SPECIFICATION 1: In that Pfc. Bradley E. Manning, U.S. Army, did, at or near Contingency Operating Station Hammer, Iraq, between on or about 1 November 2009 and on or about 27 May 2010, wrongfully and wantonly cause to be published on the internet intelligence belonging to the United States government, having knowledge that intelligence published on the internet is accessible to the enemy , such conduct being prejudicial to good order and discipline in the armed forces and being of a nature to bring discredit upon the armed forces. GUILTY
    This could be applied to investigative journalists. This is so fucked up.
    "We grow up thinking that beliefs are something to be proud of, but they're really nothing but opinions one refuses to reconsider. Beliefs are easy. The stronger your beliefs are, the less open you are to growth and wisdom, because "strength of belief" is only the intensity with which you resist questioning yourself. As soon as you are proud of a belief, as soon as you think it adds something to who you are, then you've made it a part of your ego."

  7. #7
    Freaking Ratchet Rail Tracer's Avatar
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    Not being charged with aiding the enemy is basically a symbolic gesture. Being guilty of espionage, the military court may as well consider him aiding the enemy without specifically saying it.

    I think the difference between Manning and an investigative journalist is that Manning is part of the military while, more likely than not, a journalist is a civilian. Though I am not sure how/if they are willing to make a distinction between a person who gives the information and the people who receive said information.

    But considering the recent happenings....

    Quote Originally Posted by Lateralus View Post
    Maybe I shouldn't be, but I'm surprised that more people aren't interested in this verdict. It's a more profound than the Zimmerman verdict ever could have been.
    Sadly enough, I don't remember much about Manning except for a few vague details. I think I was against him though... I could probably look for pass posts about him.

    What I have been focusing on for the past year and a half is tangentially related to Manning, possibly.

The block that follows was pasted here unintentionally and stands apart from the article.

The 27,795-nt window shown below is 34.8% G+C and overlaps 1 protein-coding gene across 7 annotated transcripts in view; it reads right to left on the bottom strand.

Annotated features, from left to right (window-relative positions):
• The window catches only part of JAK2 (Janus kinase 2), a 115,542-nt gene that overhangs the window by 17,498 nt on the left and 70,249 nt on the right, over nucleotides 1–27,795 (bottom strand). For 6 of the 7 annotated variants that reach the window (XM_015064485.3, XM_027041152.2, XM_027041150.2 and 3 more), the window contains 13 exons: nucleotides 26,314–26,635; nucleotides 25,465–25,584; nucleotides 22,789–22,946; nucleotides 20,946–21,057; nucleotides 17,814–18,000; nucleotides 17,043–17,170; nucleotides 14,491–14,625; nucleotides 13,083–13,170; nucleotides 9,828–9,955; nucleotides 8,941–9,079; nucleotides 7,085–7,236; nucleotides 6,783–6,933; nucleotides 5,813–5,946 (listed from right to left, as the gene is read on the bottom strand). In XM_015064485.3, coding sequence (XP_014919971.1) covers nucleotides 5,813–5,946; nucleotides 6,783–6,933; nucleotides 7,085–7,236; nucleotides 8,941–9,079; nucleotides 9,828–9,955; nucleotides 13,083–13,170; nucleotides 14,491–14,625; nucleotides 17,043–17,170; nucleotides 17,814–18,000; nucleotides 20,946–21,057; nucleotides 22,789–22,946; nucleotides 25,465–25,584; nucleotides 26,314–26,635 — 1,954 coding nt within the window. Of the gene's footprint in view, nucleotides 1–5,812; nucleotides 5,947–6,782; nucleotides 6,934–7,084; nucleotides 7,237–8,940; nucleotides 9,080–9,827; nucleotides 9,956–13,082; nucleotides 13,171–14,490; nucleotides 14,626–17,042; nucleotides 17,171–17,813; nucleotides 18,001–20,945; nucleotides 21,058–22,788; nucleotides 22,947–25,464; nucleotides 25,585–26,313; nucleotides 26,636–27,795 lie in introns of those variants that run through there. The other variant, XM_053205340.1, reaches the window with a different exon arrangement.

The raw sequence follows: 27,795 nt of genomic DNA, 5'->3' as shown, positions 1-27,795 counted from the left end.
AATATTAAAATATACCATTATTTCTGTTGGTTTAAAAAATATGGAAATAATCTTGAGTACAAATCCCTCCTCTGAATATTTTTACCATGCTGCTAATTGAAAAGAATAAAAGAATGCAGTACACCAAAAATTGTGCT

8. #8
    Senior Member Lateralus's Avatar
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    Quote Originally Posted by Rail Tracer View Post
    Not being charged with aiding the enemy is basically a symbolic gesture. Being guilty of espionage, the military court may as well consider him aiding the enemy without specifically saying it.

    I think the difference between Manning and an investigative journalist is that Manning is part of the military while, more likely than not, a journalist is a civilian. Though I am not sure how/if they are willing to make a distinction between a person who gives the information and the people who receive said information.

    But considering the recent happenings....
    We probably won't ever know for sure, but it wouldn't surprise me if it was just symbolic. They have more than enough guilty charges to put him away for life without that charge.

    The thing about the investigative journalism is, there have already been threats made by the mainstream media and government officials against Glenn Greenwald for his part in the Edward Snowden leak. Here's a link to something Peter King said:

    http://www.washingtonpost.com/blogs/...n-the-republic

    Not only that, but the US government has been pursuing Julian Assange for years. And while he is not employed by a "government approved media outlet", his function was the same, to inform the public. This is all headed in a really bad direction.

    Sadly enough, I don't remember much about Manning except for a few vague details. I think I was against him though... I could probably look for pass posts about him.

    What I have been focusing on for the past year and a half is tangentially related to Manning, possibly.
    Bradley leaked a lot of stuff, but here's a video of US troops shooting some people, then shooting the first responders. Killing the first responders is a war crime. You cannot do that! Our government is sick.

    "We grow up thinking that beliefs are something to be proud of, but they're really nothing but opinions one refuses to reconsider. Beliefs are easy. The stronger your beliefs are, the less open you are to growth and wisdom, because "strength of belief" is only the intensity with which you resist questioning yourself. As soon as you are proud of a belief, as soon as you think it adds something to who you are, then you've made it a part of your ego."

  9. #9
    LL P. Stewie Beorn's Avatar
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    Ugh. Why do people keep bringing up treason? It's not even a relevant issue because constitutionally you can't commit treason unless we're at war. Surprisingly enough the govt has actually held to the letter of the law and nobody has been charged and found guilty of treason since ww2.

    For more info check out this surprisingly excellent piece by Lawrence O'donnell which is primarily about Snowden, but applies to Manning as well.

    http://tv.msnbc.com/2013/06/25/why-e...-be-a-traitor/
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  10. #10
    Senior Member Bamboo's Avatar
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    I found that video disgusting.

    Upon further research, it's not irrelevant to point out that the group was not entirely unarmed - the photographers are highlighted but the guy with the RPG and the AK aren't. I thought that was unnecessarily deceptive.

    Because regardless, I still find it disgusting.
    Don't know how much it'll bend til it breaks.